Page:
- · Take Omega 3 Fatty Acids
Some good news
Admittedly, the news about glaucoma is depressing. But there is some good news on the horizon. As the population ages and the number of glaucoma patients increases, the focus of research and funding is moving toward “curative and potentially preventative therapies.” Innovations are being made in the areas of glaucoma
- · drug delivery,
- · pharmaceuticals,
- · devices;
- · developments in vision restoration,
- · telemedicine;
- · work with the FDA; and
- · Venture capital funding for more research, namely, glaucoma genetics research.
The most promising work is in the area of glaucoma genetics. According to Janey L. Wiggs, MD, PhD, an ophthalmologists certified in both ophthalmology and medical genetics, genetic studies have identified glaucoma genes and biological pathways. These discoveries are significant in two ways. One, genes point to what causes the disease to develop; what scientists call the “pathways and biological processes.” Two, genes identify potential targets for therapy that could “cure disease or have potential to protect from developing disease.”
The first gene to be identified was the myocilin gene. Another was the TEK Angiopoietin genetic factors, Angiopoietin 1 and Angiopoietin 2. When these genes mutate—behave in a way they were not designed to work—they cause the cell to overproduce protein, as in the case of the myocilin gene, or raise eye fluid pressure, as in the case of the TEK Angiopoietin genetic factors, eventually resulting in damage to the optic nerve.
Scientists have also discovered a connection between cholesterol and glaucoma. Says Dr. Wiggs, there are four genes associated with both cholesterol metabolism and glaucoma. Three of these genes interact with each other to promote the expulsion of cholesterol from cells. The fourth gene is important to the production of cholesterol.
Another important relationship that has been identified is between mitochondria and glaucoma. Mitochondria is needed for energy production in the eye. In patients with primary open-angle glaucoma, researchers have found evidence that the mitochondria have less capacity to stave of free radicals and reactive oxygen species that damage mitochondria and surrounding tissues.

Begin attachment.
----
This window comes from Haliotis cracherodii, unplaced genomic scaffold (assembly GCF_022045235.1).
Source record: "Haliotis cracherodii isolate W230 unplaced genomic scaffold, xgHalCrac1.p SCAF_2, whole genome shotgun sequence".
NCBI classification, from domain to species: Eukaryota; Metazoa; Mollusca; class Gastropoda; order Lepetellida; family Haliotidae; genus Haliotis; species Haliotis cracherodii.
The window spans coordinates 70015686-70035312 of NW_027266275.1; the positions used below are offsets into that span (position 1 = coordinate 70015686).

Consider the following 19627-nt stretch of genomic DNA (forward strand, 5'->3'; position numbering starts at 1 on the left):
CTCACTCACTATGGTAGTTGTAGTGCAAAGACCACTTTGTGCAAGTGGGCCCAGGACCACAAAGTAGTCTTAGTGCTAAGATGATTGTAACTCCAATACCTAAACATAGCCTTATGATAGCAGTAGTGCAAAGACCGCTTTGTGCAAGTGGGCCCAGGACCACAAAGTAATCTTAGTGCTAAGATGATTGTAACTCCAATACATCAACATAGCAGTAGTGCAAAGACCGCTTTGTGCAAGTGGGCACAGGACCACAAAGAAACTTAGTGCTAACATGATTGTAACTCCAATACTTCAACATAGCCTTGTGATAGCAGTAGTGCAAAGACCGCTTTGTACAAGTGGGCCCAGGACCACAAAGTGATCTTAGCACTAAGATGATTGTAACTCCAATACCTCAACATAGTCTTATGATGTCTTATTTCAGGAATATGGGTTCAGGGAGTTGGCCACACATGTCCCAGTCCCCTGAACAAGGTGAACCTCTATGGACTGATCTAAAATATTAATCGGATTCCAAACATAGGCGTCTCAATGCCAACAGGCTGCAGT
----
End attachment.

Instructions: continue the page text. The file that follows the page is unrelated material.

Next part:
What could all of this mean for patients with glaucoma?
For glaucoma patients who carry mutating myocilin gene, gene editing may provide a cure.
For glaucoma patients who carry defects in the TEK Angiopoietin genetic factors, augmenting tech signaling promises to be the form of treatment.
Where cholesterol and lipid metabolism are a risk factor for elevated intraocular pressure and primary open-angle glaucoma, then statins could potentially be a cure or preventative treatment for some glaucoma patients.
Where mitochondrial function is identified as possible cause of the disease, scientists are looking at how to support mitochondrial function and potentially retinal ganglion cell function.
Simply translated: Lots of work is being done in glaucoma genetics to identify new areas for treatments that cure and prevent glaucoma. However, lots more work needs to be done.
The onus is on you to protect you vision for the future. Glaucoma can affect anyone, but older adults and younger African Americans are susceptible to adult onset glaucoma. Glaucoma can lead to blindness if it is left untreated. The best way to preserve your sight is to have to have an annual dilated eye exam administered by an ophthalmologist to test for the disease. There is no cure for glaucoma yet, but researchers are working, particularly in the area of genetics, to develop cures and preventive treatments. January is a good month to focus on protecting and securing your vision for the future.